Complex Care

The Comprehensive Guide

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Don’t face complex care alone.

Watching someone we love deal with long-term illness or disability is one of the hardest things any of us will ever do. At Elder, we do everything we can to make providing your loved ones with the best care possible easy and straightforward, because no family should have to face this alone.

For elderly people with ongoing and progressive medical conditions and disabilities, even just the basic tasks of everyday life can present serious and dangerous daily challenges. This is why our live-in complex care professionals provide a vital relief service to patients receiving ongoing care outside of hospital treatment.

As the name suggests, complex care requires a high degree of training and expertise and covers a broad church of treatments. These can be related to many of the UK’s most common progressive and chronic conditions, covering medical, emotional and physical care.

With so many types of care falling under the complex care banner, it can be difficult to identify the right care professional or treatment programme, particularly for full-time live-in care and support.

This guide will take you through the individual elements of complex care and help you understand and decide which treatment plan is right for your family.

01: What is complex care?

Complex care refers to ongoing care for patients living with significant, long-term health issues which make it incredibly hard for them to look after themselves. This is often due to longstanding physical or mental health ailments such as disability or chronic illness.

It can be one of the toughest and most daunting experiences an older person and their family can go through. That’s why our mission has always been to offer specialist, empathetic support from caring professionals to help make any patient’s life happier and healthier wherever we can.

Any ongoing treatment programme which takes place outside of hospital care but requires a high degree of expert support can be termed ‘complex care’.

It can take place in a number of locations, but primarily in:

– The patient’s own home

– In a nursing home or other residential care facility

– A third party partner facility such as a hospice or support centre

With the level of access and expertise required to become a proficient live-in carer, it can be difficult for families to find experienced, accredited professionals to fit their loved-ones unique needs.

This makes access to a curated database of qualified local carers, such as Elder’s, an extremely important service. It helps older patients and sufferers live a full and happy life in the comfort of their own homes.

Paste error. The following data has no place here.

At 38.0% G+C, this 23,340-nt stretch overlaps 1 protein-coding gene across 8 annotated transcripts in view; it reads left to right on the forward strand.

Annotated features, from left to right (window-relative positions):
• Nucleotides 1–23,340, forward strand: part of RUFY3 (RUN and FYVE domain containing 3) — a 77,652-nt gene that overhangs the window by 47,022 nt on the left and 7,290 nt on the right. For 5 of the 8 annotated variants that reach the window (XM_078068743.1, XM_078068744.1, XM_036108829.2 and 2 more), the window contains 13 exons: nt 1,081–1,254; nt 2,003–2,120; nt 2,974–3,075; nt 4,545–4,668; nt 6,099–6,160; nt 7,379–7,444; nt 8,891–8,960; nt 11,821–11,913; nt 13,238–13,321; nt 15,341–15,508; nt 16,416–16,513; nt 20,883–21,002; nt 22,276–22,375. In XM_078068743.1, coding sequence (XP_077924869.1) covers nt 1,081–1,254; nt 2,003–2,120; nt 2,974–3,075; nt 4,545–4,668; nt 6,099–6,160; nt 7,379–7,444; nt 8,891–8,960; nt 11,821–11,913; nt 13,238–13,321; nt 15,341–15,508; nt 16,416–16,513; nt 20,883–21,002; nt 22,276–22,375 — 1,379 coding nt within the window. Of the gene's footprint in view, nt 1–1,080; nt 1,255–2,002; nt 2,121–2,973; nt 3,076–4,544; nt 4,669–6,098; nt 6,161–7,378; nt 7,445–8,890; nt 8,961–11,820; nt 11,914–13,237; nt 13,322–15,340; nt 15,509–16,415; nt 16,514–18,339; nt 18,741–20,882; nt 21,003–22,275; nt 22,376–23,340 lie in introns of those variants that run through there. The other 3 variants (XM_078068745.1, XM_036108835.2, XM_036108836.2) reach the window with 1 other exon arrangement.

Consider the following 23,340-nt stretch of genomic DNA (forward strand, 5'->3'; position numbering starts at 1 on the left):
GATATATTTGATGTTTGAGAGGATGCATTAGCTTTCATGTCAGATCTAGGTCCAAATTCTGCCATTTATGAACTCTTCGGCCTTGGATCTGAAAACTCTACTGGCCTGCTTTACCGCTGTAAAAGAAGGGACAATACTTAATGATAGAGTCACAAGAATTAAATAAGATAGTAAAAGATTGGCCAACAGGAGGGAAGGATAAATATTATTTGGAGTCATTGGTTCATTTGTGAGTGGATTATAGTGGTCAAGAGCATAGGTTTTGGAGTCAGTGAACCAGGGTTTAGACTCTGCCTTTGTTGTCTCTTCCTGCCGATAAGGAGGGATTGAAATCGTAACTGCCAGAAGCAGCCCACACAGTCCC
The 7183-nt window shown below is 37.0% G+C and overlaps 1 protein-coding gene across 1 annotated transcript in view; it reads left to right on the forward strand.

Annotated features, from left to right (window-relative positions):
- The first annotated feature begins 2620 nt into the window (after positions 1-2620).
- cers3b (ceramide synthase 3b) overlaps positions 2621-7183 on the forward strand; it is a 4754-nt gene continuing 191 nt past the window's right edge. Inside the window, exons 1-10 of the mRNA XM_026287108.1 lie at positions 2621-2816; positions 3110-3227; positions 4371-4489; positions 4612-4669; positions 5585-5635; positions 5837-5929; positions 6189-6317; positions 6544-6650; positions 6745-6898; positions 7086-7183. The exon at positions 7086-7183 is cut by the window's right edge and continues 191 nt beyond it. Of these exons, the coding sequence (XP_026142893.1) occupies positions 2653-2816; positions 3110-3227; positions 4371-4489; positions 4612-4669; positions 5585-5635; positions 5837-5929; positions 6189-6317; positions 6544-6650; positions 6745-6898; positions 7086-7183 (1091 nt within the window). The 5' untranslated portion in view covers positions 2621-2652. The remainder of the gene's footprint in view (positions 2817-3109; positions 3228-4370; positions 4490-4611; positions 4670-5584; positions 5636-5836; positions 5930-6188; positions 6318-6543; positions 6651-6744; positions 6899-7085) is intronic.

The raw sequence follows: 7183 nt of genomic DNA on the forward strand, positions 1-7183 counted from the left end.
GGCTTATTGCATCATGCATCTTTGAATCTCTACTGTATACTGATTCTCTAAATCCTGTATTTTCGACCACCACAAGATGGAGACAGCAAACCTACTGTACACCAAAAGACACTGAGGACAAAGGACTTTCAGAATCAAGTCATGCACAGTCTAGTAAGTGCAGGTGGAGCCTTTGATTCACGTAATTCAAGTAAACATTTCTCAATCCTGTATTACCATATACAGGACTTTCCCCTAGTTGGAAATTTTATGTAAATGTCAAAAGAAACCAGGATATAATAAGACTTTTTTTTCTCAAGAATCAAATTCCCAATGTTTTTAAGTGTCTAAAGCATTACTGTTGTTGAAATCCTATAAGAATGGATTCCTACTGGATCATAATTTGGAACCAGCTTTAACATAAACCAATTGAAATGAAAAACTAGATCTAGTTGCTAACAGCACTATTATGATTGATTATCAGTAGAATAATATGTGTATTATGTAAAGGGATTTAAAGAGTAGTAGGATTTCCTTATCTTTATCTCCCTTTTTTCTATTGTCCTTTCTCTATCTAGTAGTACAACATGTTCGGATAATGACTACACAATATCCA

We believe that access to qualified home carers at all stages of the treatment journey is pivotal in creating a safe, comfortable environment that allows elderly patients and their relatives to live their lives to the fullest.

Duties of a live-in carer

For thousands of people across the country, a live-in carer acts as a bridge between their condition and their normal, everyday lives. They allow people with serious and deteriorating health issues to retain their independence and build a sense of normality for as long as possible.

If you source a carer from a top live-in carer agency, the carers are responsible for covering the medical, emotional and logistical problems that patients and their families face when dealing with complex care conditions.

The medical responsibilities of a complex care professional over a patient’s ongoing care can include:

– Planning and administering medication programmes

– Regular heart rate, blood pressure and insulin checks

– Changing bandages and cleaning wounds/injuries

– Documenting treatment plan progress

– Adapting treatment plan in line with progression of the patient’s condition

By the same token, live-in carers can also help your loved-ones with day-to-day tasks such as:

– Shopping for essentials like clothing and groceries

– Preparing and cooking meals

– Cleaning the house

– Using the toilet

– Regular bathing

– Emotional support, company and companionship

– Maintaining relationships with family and local community

With such a wide range of responsibilities, finding the right person to guide a family member through the right care plan can be both daunting and time consuming. This is where the Elder carer database comes in.

02: What conditions come under complex care?

There are a number of common and serious health complaints which make up complex care which include, but are not limited to the following.

Arthritis Care

The onset and progression of serious arthritis can make a huge number of the day to day tasks we take for granted incredibly difficult. As osteoarthritis, rheumatoid arthritis or juvenile arthritis take hold, joint pain and lack of mobility can render shopping, housework and cooking almost impossible.

With more than 10 million Brits suffering from arthritis or related joint problems, this represents a massive nationwide problem.

While there is no known cure for any form of the disease, our complex care staff offer an important support structure to arthritis sufferers across the UK.